Most simple static delay

This is the most simple static delay (just delays the input sound an amount of samples).
Very useful for newbies also probably very easy to change in a feedback delay (for comb
filters for example).

Note: fDlyTime is the delay time parameter (0 to 1)

i = input index
j = output index
if( i >= SampleRate )
    i = 0;

DlyBuffer[ i ] = Input;

j = i - (fDlyTime * SampleRate);


if( j < 0 )
    j = SampleRate + j;

Output = DlyBuffer[ j ];


Another note: The delay time will be 0 if fDlyTime is 0 or 1.
// I think you should be careful with mixing floats and integers that way (error-prone,
// slow float-to-int conversions, etc).

// This should also work (haven't checked, not best way of doing it):

// ... (initializing) ..

float numSecondsDelay = 0.3f;
int numSamplesDelay_ = (int)(numSecondsDelay * sampleRate); // maybe want to round to an integer instead of truncating..

float *buffer_ = new float[2*numSamplesDelay];

for (int i = 0; i < numSamplesDelay_; ++i)
  buffer_[i] = 0.f;

int readPtr_ = 0;
int writePtr_ = numSamplesDelay_;

// ... (processing) ...

for (i = each sample)
  buffer_[writePtr_] = input[i];
  output[i] = buffer_[readPtr_];

  if (writePtr_ >= 2*numSamplesDelay_)
    writePtr_ = 0;

  if (readPtr_ >= 2*numSamplesDelay_)
    readPtr_ = 0;
I may be missing something, but I think it gets a little simpler than the previous two examples.
The difference in result is that actual delay will be 1 if d is 0 or 1.

i = input/output index
d = delay (in samples)


out = buffer[i];
buffer[i] = in;
if(i >= delay) i = 0;
or even in three lines...

out = buffer[i];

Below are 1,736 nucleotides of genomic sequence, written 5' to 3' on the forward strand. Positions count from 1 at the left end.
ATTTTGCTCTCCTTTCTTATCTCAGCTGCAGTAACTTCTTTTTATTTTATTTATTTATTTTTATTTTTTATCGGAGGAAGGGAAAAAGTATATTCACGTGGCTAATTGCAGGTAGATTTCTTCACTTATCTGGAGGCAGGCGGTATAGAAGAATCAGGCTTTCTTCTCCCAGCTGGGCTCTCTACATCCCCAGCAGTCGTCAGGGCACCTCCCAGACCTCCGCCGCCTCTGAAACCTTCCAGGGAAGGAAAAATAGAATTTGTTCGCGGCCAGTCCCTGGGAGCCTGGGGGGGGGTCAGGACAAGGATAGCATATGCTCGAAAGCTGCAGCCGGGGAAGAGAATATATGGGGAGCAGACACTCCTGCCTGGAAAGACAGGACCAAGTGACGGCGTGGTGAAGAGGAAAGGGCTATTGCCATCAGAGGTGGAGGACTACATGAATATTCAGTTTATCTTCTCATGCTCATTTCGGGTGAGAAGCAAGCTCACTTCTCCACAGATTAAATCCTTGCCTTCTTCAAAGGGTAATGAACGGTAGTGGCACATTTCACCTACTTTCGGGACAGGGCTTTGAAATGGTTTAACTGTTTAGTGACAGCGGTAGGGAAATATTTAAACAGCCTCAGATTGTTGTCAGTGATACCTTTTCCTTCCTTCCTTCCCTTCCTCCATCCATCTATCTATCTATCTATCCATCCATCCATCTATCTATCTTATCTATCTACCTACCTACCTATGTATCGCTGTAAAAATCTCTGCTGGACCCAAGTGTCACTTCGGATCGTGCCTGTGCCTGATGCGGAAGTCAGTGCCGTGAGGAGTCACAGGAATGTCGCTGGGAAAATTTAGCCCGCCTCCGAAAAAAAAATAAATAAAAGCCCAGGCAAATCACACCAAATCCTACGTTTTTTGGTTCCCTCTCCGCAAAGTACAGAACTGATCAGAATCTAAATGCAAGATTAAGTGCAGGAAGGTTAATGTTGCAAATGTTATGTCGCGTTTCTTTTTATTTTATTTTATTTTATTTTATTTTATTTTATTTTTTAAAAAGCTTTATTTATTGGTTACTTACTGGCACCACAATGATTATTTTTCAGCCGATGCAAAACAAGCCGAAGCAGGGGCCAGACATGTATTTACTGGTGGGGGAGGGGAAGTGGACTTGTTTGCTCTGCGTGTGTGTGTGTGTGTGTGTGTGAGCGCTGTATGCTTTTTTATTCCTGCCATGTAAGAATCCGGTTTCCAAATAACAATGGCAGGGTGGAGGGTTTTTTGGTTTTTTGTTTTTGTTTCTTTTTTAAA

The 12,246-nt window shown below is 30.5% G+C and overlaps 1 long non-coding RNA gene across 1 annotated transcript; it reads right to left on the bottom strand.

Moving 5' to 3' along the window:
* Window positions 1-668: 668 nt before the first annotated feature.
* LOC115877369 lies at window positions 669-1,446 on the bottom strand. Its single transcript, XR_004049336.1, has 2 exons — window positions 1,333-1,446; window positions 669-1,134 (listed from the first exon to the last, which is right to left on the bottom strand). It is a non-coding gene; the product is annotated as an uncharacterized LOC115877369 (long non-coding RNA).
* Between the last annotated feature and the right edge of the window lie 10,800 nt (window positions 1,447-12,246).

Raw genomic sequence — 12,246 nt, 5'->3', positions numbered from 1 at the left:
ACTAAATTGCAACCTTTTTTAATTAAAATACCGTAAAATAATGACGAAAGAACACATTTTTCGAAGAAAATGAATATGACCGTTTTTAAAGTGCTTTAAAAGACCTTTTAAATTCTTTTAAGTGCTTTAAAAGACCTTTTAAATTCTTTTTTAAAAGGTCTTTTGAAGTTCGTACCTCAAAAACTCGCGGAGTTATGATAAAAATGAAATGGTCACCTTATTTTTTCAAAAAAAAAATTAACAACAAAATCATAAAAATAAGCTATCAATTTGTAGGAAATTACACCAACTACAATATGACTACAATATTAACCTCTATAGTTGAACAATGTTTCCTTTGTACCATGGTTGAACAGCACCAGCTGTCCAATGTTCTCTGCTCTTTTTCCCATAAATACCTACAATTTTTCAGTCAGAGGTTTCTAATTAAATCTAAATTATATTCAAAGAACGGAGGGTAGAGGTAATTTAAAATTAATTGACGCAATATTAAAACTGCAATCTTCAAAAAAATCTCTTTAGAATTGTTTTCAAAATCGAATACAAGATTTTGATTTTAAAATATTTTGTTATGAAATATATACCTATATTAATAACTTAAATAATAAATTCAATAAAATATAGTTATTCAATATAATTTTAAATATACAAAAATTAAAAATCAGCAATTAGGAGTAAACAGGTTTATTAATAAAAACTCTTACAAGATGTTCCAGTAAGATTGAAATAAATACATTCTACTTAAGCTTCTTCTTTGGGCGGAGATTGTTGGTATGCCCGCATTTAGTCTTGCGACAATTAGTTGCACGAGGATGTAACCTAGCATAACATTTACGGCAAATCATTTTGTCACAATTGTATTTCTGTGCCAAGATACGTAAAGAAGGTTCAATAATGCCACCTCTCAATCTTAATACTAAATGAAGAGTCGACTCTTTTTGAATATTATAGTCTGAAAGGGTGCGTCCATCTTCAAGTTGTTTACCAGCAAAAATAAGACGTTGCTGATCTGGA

buffer[i++] = in;
if(i >= delay) i = 0;
The only problem with this implementation, is that it is not really an audio effect! all this
will do is to delay the input signal by a given number of samples! ...why would you ever want
to do that? ...this would only ever work if you had a DSP and speakers both connected to the
audio source and run them at the same time, so the speakers would be playing the original sorce
and the DSP containing the delayed source connected to another set of speakers! this is not
really an audio efffect!

...Here is a pseudo code example of a delay effect that will mix both the original sound with
the delayed sound:

Pseudo Code implementation for simple delay:
 - This implementation will put the current audio signal to the
   left channel and the delayed audio signal to the right channel.
   this is suitable for any stereo codec!

delay_function {

  left_channel   // for stereo left
  right_channel  // for stereo right
  mono           // mono representation of stereo input
  delay_time     // amount of time to delay input
  counter = 0    // counter

  //setup an array that is the same length as the maximum delay time:
  delay_array[max delay time]  // array containing delayed data

  // convert stereo to mono:
  (left_channel + right_channel) / 2

  // initalise time to delay signal - maybe input from user
  delay_time = x

  if (delay_time = 0){
    left_out = mono
    right_out = mono
  else {
    // put current input data to left channel:
    left_out = mono
    // put oldest delayed input data to right channel:
    right_out = delay_array[index]

    // overwrite with newest input:
    delay_array[index] = mono;

    // is index at end of delay buffer? if not increment, else set to zero
    if (index < delay_time) index++
    else index = 0